Wednesday's must-reads

By Geraldine Sealey
Published August 4, 2004 1:56PM (EDT)

The New York Times story today on the terror alert in New York and Washington highlights the confusing, shifting messages coming from the Bush administration since Sunday. "Senior government officials" now claim that "new intelligence pointing to a current threat of a terrorist attack on financial targets in New York and possibly in Washington -- not just information about surveillance on specific buildings over the years -- was a major factor in the decision over the weekend to raise the terrorism alert level."

"The officials said the separate stream of intelligence, which they had not previously disclosed, reached the White House only late last week and was part of a flow that the officials said had prompted them to act urgently in the last few days. The officials disclosed the information a day after the Bush administration acknowledged for the first time that much of the surveillance activity cited last weekend by Homeland Security Secretary Tom Ridge to justify the latest, specific warnings had been at least three years old."

The Times reporters note the fluctuation in the administration's urgency from one day to the next: "The language used by senior administration officials on Tuesday in warning of a possible attack was at least as strong as that Mr. Ridge used in announcing the alert on Sunday, and much stronger than the language used on Monday, when the officials acknowledged that the reconnaissance reports dated back to the period surrounding the attacks of Sept. 11, 2001. Among other things, one official disclosed on Tuesday that one intelligence report had pointed to a possible attack 'in August or September.'"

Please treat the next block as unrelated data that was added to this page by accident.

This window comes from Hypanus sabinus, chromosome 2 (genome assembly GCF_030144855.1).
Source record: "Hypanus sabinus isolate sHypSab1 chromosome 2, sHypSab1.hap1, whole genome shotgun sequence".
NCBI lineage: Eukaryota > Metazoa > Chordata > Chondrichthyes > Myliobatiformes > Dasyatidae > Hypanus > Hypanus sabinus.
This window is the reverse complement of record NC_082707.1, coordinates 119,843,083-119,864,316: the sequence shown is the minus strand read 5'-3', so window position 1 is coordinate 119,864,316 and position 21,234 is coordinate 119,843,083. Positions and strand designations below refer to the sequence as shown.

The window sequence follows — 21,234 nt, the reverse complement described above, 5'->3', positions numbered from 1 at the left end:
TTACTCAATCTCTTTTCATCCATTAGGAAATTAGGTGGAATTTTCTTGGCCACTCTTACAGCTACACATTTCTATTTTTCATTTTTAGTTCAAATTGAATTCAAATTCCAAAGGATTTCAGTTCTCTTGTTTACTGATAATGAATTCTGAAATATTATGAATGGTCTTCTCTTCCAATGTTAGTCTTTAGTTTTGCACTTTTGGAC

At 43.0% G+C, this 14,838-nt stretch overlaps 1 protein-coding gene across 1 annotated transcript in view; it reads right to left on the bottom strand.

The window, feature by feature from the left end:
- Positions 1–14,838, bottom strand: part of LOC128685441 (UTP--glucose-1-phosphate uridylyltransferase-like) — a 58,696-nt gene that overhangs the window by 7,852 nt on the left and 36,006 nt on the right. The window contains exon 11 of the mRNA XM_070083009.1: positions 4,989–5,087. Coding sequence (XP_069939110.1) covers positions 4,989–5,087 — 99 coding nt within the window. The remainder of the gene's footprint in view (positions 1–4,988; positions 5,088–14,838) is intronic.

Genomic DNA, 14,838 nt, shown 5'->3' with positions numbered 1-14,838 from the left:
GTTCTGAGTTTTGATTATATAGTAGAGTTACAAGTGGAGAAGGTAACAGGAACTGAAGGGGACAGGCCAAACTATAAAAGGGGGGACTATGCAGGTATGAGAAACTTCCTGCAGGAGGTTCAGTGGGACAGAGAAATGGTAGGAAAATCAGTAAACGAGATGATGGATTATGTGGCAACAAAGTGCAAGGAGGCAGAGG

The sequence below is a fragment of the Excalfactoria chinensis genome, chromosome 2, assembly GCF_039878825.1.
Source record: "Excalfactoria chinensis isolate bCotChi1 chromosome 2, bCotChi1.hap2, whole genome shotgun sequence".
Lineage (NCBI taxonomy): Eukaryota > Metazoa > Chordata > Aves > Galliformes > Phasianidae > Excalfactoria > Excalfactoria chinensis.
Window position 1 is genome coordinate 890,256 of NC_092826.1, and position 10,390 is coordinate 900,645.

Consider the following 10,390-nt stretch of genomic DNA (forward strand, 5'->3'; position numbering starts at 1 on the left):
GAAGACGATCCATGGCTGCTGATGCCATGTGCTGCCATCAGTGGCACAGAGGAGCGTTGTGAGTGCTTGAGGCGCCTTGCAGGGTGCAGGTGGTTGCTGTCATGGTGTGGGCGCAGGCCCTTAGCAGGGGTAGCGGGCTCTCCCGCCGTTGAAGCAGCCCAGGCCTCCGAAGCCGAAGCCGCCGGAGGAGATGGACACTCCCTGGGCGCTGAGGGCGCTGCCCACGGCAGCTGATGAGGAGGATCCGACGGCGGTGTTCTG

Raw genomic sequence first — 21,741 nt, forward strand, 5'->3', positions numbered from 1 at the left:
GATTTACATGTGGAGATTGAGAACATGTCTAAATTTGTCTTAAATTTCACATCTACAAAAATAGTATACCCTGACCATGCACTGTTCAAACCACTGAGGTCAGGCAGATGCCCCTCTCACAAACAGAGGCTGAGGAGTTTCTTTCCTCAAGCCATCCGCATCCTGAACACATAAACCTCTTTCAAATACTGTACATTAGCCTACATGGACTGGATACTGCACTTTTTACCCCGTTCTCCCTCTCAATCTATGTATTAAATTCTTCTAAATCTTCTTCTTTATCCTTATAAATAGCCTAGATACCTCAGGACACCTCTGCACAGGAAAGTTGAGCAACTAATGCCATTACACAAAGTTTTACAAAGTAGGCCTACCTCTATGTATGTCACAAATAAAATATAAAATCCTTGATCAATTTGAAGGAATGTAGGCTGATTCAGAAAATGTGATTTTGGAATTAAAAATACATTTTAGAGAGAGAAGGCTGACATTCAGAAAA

"That shifting tone may prove frustrating to the public, providing little guidance for assessing the gravity of threat information whose details remain shrouded in intelligence reports not available to anyone outside the highest ranks of the government."

" ... Though the case reports do appear to have been completed before the Sept. 11 attacks, as Bush administration officials first acknowledged on Monday, some of the computer files appear to have been updated or accessed more recently. One was a file modified in January and including a photograph of a building, a senior White House official said. The official also said there was reason to believe that people associated with Al Qaeda who are still at large would have had access to the reports. The officials would not identify the building that appears in the recently modified file, except to say that it was not one of the five that have been named. Those five are the New York Stock Exchange and the Citigroup Center in Manhattan, the Prudential building in Newark and the headquarters of the World Bank and the International Monetary Fund in Washington."

The Boss will join more than 20 artists in a Battleground concert tour in early October, the Los Angeles Times reports. "Directly entering partisan politics for the first time, rock icon Bruce Springsteen will join a loose coalition of high-profile musicians in an unprecedented early October concert blitz aimed at mobilizing opposition to President Bush. The concert tour ranks among the most ambitious efforts ever by entertainers of any kind to influence the outcome of a presidential race. ..."